Designing distinctive commerce experiences for multi-brand organizations

Note: This article originally appeared on sitecore.com.

Time to read: About 5-7 minutes
Intended for: Commerce leads & managers, IT Directors, CIOs, Marketing directors, business leads
Key takeaway: It is imperative for “house of brands” organizations to align to a strong digital commerce platform that delivers on the core capabilities that span across each of their unique brand sites.

Many of today’s retailers fall into the category of a house of brands. Essentially, they are a collection of multiple brands that need to live and thrive as individual companies with unique offerings, but also operate as part of a portfolio within a larger parent organization. In our current retail market comprised of thin margins, intense competition, and increasing customer expectations, retailers are faced with real challenges. In fact, according to Forrester:

In a competitive retail landscape, companies that can build unique selling propositions with significant differentiation are better positioned to succeed. To ensure success, these firms also need the right tools, technology, support teams, and executive backing.

Forrester, 5 Key Success Factors for Every Digital Business

For retailers that are part of multi-brand organizations, there can be an additional layer of complexity centered around the alignment to corporate standards for technology, process and governance. Ultimately, multi-brand organizations are faced with the challenge of delivering a unique online commerce experience for each of their brands while operating efficiently at the portfolio level.  We’ll share some of the areas where highlighting a brand’s individualism is key versus where re-use can offer efficiency and insights across brands.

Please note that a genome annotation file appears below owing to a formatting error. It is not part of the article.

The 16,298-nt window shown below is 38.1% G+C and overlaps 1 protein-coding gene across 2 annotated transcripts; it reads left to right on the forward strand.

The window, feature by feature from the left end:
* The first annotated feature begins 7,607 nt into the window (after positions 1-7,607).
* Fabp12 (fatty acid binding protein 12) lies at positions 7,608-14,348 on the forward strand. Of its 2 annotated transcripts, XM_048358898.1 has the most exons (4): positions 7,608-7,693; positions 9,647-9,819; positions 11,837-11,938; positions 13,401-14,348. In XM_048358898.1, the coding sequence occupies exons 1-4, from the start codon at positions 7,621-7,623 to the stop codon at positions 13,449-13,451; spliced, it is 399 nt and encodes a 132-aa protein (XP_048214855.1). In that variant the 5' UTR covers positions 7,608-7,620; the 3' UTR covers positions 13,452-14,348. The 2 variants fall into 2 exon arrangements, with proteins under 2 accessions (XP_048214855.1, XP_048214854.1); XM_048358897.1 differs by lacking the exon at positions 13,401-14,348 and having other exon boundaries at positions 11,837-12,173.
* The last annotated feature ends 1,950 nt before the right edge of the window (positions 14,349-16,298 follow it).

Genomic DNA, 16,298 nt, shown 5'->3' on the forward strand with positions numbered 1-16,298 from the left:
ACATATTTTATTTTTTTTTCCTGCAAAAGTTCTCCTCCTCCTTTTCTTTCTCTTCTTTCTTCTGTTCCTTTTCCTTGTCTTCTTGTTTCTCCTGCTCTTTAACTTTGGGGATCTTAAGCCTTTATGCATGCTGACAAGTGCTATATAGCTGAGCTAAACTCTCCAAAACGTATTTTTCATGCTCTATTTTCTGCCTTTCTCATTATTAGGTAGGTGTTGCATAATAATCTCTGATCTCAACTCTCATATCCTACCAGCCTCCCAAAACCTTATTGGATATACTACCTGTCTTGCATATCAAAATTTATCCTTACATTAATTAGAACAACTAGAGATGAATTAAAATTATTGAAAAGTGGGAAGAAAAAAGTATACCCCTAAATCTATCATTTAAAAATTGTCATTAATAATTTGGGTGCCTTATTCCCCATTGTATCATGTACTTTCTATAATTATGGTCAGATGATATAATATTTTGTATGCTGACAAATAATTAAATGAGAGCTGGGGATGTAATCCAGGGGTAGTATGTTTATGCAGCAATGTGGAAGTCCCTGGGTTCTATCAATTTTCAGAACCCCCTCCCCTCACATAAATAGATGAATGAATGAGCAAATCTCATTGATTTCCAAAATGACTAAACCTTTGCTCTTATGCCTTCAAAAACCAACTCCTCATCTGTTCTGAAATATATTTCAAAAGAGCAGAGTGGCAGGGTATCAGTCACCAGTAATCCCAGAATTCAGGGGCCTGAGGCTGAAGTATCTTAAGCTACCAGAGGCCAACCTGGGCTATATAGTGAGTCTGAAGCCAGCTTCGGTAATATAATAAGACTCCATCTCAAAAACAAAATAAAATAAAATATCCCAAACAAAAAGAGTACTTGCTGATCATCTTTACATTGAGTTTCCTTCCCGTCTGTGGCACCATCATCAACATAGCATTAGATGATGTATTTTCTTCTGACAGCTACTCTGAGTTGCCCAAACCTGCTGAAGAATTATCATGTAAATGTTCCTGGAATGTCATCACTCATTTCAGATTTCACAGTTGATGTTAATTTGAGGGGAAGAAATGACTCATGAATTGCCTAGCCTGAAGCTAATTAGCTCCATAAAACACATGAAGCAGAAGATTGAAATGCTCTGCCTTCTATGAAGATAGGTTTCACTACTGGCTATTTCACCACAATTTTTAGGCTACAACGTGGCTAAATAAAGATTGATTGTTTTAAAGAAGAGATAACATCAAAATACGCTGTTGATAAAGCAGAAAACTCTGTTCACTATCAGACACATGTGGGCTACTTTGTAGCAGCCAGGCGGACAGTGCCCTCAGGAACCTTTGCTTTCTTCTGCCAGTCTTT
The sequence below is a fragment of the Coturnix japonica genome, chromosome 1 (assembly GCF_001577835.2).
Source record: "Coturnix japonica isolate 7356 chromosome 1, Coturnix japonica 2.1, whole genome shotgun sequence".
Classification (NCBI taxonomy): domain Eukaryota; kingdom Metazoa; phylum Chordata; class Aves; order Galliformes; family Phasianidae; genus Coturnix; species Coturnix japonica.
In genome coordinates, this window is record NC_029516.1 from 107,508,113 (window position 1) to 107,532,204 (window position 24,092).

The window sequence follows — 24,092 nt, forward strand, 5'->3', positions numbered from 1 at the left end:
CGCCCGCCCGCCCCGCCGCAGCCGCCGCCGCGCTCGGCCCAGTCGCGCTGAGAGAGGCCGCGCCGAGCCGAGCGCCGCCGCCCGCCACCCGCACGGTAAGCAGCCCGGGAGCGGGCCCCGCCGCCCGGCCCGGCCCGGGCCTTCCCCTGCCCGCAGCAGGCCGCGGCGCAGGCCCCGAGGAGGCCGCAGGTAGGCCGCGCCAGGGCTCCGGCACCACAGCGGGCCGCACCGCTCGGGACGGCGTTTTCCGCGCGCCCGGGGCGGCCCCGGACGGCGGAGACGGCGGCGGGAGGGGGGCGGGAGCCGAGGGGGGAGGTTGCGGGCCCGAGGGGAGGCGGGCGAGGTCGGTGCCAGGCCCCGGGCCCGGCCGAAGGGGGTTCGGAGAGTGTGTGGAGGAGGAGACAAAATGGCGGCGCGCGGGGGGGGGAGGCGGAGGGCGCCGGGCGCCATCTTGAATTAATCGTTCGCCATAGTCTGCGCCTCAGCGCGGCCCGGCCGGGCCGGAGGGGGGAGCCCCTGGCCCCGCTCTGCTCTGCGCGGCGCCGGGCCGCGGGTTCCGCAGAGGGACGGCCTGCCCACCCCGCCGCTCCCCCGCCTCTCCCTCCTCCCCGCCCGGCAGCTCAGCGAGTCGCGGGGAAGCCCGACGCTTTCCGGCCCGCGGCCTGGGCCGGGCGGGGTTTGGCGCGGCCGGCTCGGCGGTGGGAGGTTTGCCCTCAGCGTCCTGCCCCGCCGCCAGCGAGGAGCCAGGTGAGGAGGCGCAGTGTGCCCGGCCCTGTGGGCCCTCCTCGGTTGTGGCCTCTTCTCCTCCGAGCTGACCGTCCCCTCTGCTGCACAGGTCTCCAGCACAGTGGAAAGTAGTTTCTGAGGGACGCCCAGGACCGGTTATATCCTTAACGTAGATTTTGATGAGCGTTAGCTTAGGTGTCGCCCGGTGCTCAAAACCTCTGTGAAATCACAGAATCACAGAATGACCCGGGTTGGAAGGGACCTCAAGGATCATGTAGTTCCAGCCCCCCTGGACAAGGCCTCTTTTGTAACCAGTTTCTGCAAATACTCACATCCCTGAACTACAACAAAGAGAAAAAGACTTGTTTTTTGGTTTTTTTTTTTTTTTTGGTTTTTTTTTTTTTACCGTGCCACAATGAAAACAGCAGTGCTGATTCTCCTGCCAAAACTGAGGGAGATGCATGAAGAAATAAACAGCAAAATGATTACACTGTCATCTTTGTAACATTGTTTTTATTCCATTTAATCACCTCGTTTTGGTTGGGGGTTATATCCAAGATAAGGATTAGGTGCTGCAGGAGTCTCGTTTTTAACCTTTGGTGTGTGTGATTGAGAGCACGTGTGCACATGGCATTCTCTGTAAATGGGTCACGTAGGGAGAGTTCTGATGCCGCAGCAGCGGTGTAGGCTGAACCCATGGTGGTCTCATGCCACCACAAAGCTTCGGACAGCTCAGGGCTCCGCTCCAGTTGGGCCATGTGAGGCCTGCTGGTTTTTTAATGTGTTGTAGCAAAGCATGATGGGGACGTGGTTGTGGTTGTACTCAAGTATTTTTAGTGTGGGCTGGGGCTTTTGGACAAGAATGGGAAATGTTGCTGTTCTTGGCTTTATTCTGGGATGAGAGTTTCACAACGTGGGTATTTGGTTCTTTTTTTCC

What is a distinctive commerce experience?

Online retailers don’t always have the luxury of exclusive or unique product offerings. This results in tough competition for the attention of online consumers. In order to stand out from the pack and create a distinctive commerce experience it starts with differentiation through brand promise.

In a multi-brand organization, each brand needs to be able to express its uniqueness and promise through brand specific visual design, content, imagery and storytelling. Connecting this branded experience tightly to the commerce functionality will not only allow a brand to attract the right consumers, but pull them into the buying journey sooner, personalize more contextually, and create a path for long-term loyalty. In multi-brand organizations with leadership aligned to each individual brand, this flexibility at the brand level is critical, without it, an individual brand can feel trapped under a corporate umbrella.

Example of brands that fall under a “house of brands” but each still have a distinctive experience.

Aligning to a unified marketing technology (martech) stack